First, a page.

Sunday, 31 May 2009

The Freedom of Choice

The field of economics has come under a lot of fire as of late, an understandable situation considering the great contributions macroeconomists have made to the global financial crisis. However, even in prosperous times economics faces a deal of undue discrimination (personally, I would like to see President Obama make a true progressive choice for the Supreme Court by nominating an economist); the fact that there is a surprisingly lengthy article on the "dismal science" on wikipedia only further affirms the point. Naturally as a potential economist, I am rather biased on the topic, but I must come to the defense of my beloved field. I have a number of well-practiced arguments, which I will undoubtedly mention in the future. However, first I wanted to submit a defense by a semi-layperson.

This summer I am working at a relatively small consultation firm that implements programs for sustainable economic growth in developing countries. While some contracts are granted directly by developing countries, most are awarded by organizations like USAID. The president and co-founder of this business certainly has a great deal of experience in implementing these programs and boasts two masters in business-related studies from Harvard, but he and most of the other employees are not economists. For their projects, they find outside experts to bring in as ad-hoc consults for particular tasks. During my interview with the president, he *attempted* to explain to me exactly how operations at the organization work. While that was initially lost to me, the explanation for his motivation behind founding this business was not. He said that his personal goal is to make sure that no one suffers from a lack of choice (there was a story about him living in a shantytown that preceded that claim, but it's irrelevant to my point here).

While there are people who would prefer to return to those simpler times of subsistence, I am going to respond to the majority that do appreciate the option of choosing between brussel sprouts and broccoli (we'll ignore the stand-up economist's interpretation of Mankiw's principles of economics that claim choices are bad). In the field of economics, the crusade to bring choice to people the world over is embodied in development economics. Min has already touched on some of the macro-level disagreements in this specific branch, but on the micro level, the merits of development economics are clear.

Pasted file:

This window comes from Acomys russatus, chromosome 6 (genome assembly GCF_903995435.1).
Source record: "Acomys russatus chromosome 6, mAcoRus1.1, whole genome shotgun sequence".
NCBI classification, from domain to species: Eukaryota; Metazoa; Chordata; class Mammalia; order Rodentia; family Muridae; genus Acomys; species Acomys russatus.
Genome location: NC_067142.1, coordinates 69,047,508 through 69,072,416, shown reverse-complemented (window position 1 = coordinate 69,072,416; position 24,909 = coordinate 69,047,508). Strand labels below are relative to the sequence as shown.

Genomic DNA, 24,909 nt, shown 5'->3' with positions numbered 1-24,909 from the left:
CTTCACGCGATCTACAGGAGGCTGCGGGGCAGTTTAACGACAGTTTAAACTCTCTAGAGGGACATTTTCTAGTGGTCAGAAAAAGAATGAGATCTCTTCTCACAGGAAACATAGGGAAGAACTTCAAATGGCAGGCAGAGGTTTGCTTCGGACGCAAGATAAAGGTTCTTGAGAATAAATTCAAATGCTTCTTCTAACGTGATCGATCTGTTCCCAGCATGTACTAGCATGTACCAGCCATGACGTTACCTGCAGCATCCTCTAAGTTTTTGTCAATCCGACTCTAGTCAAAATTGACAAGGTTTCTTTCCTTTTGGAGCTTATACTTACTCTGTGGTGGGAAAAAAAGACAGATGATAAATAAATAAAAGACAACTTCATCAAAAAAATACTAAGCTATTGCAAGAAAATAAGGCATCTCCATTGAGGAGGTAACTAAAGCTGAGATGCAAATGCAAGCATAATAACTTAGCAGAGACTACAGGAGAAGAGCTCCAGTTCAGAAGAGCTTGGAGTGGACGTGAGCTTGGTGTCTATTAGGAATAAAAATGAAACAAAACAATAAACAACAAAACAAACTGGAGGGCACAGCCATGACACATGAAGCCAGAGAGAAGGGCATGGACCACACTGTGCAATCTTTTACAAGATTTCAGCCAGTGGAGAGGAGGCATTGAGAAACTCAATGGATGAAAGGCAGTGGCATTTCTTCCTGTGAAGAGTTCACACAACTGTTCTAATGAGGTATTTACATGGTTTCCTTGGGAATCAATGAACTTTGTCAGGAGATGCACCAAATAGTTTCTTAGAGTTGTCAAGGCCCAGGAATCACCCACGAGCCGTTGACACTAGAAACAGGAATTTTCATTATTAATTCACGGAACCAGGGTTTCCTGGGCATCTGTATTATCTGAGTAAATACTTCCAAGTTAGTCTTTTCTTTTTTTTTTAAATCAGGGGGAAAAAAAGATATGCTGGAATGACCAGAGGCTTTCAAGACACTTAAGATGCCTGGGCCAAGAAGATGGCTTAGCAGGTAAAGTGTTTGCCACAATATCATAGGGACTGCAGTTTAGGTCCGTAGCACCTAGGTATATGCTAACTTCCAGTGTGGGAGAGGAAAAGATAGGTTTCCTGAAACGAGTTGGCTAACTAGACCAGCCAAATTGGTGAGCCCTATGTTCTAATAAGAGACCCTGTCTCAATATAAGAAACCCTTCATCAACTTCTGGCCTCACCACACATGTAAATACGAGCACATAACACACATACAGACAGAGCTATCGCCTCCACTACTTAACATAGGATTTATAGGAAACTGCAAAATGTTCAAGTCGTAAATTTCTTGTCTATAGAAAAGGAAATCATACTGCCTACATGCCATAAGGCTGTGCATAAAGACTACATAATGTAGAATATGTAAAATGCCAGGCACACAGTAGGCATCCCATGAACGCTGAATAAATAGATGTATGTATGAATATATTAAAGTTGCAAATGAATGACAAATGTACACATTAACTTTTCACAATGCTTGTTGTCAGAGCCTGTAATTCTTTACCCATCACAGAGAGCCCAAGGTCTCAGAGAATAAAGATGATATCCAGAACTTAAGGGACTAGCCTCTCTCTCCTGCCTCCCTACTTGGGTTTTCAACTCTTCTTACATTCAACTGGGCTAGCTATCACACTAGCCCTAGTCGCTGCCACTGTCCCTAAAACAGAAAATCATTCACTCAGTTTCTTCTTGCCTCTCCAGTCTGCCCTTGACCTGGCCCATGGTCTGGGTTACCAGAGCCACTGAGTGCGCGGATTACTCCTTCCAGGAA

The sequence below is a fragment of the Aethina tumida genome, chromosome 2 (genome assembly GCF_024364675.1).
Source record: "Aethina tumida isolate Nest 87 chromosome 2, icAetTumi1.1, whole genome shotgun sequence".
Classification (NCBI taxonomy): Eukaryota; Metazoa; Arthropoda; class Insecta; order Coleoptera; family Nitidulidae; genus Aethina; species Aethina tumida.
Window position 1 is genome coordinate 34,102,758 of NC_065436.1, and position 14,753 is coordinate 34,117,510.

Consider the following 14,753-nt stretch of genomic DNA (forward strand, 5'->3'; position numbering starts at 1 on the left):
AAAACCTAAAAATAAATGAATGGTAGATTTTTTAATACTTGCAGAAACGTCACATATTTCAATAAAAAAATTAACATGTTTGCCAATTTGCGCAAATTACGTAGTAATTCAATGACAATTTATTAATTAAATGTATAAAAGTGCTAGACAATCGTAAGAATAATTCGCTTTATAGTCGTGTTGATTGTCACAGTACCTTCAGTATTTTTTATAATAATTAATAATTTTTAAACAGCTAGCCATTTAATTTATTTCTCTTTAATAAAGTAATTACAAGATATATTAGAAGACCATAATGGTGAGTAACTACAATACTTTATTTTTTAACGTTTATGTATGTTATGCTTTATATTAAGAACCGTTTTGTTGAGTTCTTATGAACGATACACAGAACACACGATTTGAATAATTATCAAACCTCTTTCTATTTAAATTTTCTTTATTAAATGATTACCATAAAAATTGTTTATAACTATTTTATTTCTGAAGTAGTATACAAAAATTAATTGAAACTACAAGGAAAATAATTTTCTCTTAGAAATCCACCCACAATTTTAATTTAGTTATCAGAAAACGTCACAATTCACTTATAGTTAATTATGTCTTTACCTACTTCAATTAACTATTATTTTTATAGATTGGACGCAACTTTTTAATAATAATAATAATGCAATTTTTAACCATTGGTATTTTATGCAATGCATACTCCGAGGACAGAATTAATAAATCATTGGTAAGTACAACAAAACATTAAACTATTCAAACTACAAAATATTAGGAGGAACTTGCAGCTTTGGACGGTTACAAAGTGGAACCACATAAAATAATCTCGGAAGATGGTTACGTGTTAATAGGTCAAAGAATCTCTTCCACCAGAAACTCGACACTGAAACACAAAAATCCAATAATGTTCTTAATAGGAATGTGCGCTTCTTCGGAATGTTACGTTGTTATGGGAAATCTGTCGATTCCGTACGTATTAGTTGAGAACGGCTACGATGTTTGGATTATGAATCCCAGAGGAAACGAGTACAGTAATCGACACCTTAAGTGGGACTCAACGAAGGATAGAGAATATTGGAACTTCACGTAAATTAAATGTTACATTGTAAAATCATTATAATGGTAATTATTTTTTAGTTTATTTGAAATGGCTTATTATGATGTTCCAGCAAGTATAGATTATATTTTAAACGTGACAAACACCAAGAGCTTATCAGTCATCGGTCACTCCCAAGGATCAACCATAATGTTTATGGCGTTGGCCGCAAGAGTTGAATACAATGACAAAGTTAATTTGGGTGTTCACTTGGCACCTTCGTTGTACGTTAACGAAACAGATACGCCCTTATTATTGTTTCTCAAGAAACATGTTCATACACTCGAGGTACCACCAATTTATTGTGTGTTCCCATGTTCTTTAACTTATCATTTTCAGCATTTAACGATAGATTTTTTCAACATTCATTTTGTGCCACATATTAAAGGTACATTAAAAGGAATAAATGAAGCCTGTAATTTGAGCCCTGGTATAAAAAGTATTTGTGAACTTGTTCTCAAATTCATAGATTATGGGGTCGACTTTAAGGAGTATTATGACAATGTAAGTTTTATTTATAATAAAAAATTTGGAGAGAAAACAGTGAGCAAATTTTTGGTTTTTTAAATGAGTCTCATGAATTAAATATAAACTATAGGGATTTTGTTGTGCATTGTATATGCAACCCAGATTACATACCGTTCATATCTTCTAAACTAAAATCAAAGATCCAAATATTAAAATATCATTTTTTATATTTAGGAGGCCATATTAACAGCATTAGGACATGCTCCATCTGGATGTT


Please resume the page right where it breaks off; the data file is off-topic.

The organization I work with specifically specializes in competitiveness issues. Although the nice models of "perfect competition" are clearly far from the realities of the economic environment, the idea that a business, or country, needs to be "competitive" is still true. Organizations are dedicated to the study of specific country's competitiveness, measured by several indices from education to the possibility of a coup; the principal study is released by the World Economic Forum (WEF) every year. In an increasingly globalized world, the importance competitiveness is amplified (see China or India). However, unlike some perspectives on the issue of globalization, the trend is not necessarily a "race to the bottom" anymore (see Making Globalization Work by Joseph Stiglitz) rather it is about productivity and specialization.

My employers do work all over the developing world, but their longest-term projects are in Pakistan, and every year since Pakistan has been included in the WEF report, they have co-authored the country-specific competitiveness report for the country. While Pakistani leadership may be interested in improving index numbers (we will call that the macro side), the many, many companies on the ground developing and implementing programs are interested in small, incremental improvements in the conditions of the Pakistani countryside. What has their work produced? Nearly 15% of the population has escaped poverty over the last six years (withstanding the effects of the Global Financial Crisis). Of course, these and other improvements can be attributed to favorable treatment of foreign business during the Musharraf regime, but also to work on the ground that opened up once unheard of possibilities for impoverished Pakistanis--through loans by Islamic banks, through improved infrastructure, or through the simple construction of cooling locations along routes so farmers could sell more milk to farther locations. Create the opportunities. Fulfill the opportunities. Create more opportunities. It is a very simple formula that has pulled millions out of poverty (in Pakistan alone).

The practicality of microeconomics extends far beyond the Pakistani countryside or "making money" in general. That, however, is a topic for another chapter.


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